Fig. II shows the pack in front elevation with its carrying harness.
Fig. III shows how the pack is carried about.
Fig. IV is a view corresponding to Fig. I with a flap on the sleeping bag turned up for access to the storage pockets.
Fig. V shows the sleeping bag completely opened ready for use.
Fig. VI is a. longitudinal section of the bag taken as indicated by the arrows VIVI in Fig. V.
Fig. VII shows how the bag is intended to be used for sleeping.
Fig. VIII shows the bag folded ready for the 43 reception of blankets, etc.
Fig. IX is a vertical section of the bag taken as indicated by the arrows IX-IX in Fig. VIII; and,
Fig. X shows the sleeping bag arranged as a litter or stretcher.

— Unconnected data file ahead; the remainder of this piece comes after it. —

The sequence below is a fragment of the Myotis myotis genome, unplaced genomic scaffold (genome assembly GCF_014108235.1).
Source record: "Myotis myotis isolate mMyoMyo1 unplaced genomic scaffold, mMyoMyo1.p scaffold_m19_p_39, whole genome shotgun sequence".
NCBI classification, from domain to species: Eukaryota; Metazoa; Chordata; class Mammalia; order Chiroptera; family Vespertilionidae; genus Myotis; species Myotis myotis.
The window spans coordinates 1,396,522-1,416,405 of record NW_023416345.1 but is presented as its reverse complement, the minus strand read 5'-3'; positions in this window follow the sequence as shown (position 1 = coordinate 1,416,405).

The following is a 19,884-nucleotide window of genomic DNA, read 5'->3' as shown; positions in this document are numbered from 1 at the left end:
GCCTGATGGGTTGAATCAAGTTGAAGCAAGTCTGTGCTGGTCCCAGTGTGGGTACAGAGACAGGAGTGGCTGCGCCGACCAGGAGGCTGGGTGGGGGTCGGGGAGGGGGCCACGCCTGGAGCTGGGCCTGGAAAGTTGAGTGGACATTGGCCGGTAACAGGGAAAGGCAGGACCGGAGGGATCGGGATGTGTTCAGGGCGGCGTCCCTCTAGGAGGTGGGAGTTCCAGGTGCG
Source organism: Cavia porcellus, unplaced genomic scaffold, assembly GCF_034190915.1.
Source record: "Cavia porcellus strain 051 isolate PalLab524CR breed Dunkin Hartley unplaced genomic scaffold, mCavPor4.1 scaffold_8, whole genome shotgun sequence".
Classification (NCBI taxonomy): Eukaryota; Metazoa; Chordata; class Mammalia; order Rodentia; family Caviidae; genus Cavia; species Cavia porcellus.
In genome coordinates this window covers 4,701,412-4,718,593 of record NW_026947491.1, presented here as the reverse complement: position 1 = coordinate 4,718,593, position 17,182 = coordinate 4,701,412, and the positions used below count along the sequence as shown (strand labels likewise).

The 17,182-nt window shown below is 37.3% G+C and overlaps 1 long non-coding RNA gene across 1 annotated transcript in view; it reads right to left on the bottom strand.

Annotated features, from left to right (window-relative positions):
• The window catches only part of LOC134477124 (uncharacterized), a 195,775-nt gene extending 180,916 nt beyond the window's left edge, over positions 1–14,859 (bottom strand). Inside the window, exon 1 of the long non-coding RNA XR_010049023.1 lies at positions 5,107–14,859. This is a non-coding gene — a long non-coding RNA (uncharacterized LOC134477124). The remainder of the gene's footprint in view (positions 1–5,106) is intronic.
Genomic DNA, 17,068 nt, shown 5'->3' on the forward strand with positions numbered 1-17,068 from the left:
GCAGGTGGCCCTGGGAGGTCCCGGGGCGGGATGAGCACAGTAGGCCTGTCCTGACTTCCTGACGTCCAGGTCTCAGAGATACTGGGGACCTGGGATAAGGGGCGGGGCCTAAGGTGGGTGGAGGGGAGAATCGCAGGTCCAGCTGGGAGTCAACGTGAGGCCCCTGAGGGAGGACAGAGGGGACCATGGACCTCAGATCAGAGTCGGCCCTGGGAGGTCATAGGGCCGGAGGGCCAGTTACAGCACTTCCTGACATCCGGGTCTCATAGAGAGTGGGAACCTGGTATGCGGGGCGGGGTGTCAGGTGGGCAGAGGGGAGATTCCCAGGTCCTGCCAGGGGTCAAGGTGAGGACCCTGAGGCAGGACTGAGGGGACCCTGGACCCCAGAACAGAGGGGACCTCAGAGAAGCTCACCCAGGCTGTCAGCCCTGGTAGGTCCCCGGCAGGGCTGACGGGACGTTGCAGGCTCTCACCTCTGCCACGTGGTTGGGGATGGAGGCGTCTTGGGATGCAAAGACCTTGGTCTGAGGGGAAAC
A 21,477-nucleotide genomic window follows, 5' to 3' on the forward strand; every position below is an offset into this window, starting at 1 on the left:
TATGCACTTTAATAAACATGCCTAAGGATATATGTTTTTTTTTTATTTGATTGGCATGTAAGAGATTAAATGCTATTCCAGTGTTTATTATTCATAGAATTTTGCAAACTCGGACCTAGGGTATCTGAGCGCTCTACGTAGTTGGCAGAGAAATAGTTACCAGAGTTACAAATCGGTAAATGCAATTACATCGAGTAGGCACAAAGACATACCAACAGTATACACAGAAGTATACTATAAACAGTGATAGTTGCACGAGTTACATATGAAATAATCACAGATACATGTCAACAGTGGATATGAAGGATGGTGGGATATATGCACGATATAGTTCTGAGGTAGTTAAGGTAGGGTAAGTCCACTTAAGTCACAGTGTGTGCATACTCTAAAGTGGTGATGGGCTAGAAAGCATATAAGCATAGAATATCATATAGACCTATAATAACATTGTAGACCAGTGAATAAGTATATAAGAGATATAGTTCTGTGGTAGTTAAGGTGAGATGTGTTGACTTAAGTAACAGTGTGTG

As herein illustrated, the portable out-door equipment of my invention comprises a sleeping bag I with an elongated sack portion 2 suitably dimensioned to accommodate the body of the sleeper, and with a flap 3 extending beyond the 55 open end 4 of the sack 2, see Figs. V and VI more particularly. The bag I, I preferably make by folding a single strip of water-proofed canvas or the like along a transverse line 5 to form the sack portion 2, and by permanently uniting the fold by stitched seams 6 and I somewhat inward of the side'edges with incidental formation of margins 8 and 9. For a purpose later explained, the margins 8 and 9 of the sack portion 2 of the bag I are respectively provided with groups III, II and I 2, I3 of grommeted apertures which, it will be noted, are symmetrically arranged in respect to the transverse medial I4--I4 of the sack portion 2. In order that the open end 4 of the sack may be closed except for a central neck aperture I5, means such as slide fasteners conventionally represented at I6, I6 are used to releasably secure segmental portions of the edge I! of the fabric inward of the sack sides to the flap wall of the bag I. Permanently secured to the outer face of the sack wall respectively adjacent the open end 4 of the sack 2 and approximately midway of the length of the latter, are symmetrically-disposed loops I8, I8 and I9, I9 of leather or the like; while the flap 3 is provided at its corners with snap fastener eyes 20, and at corresponding points along its edges with snap fastener studs a and grommeted apertures 2|.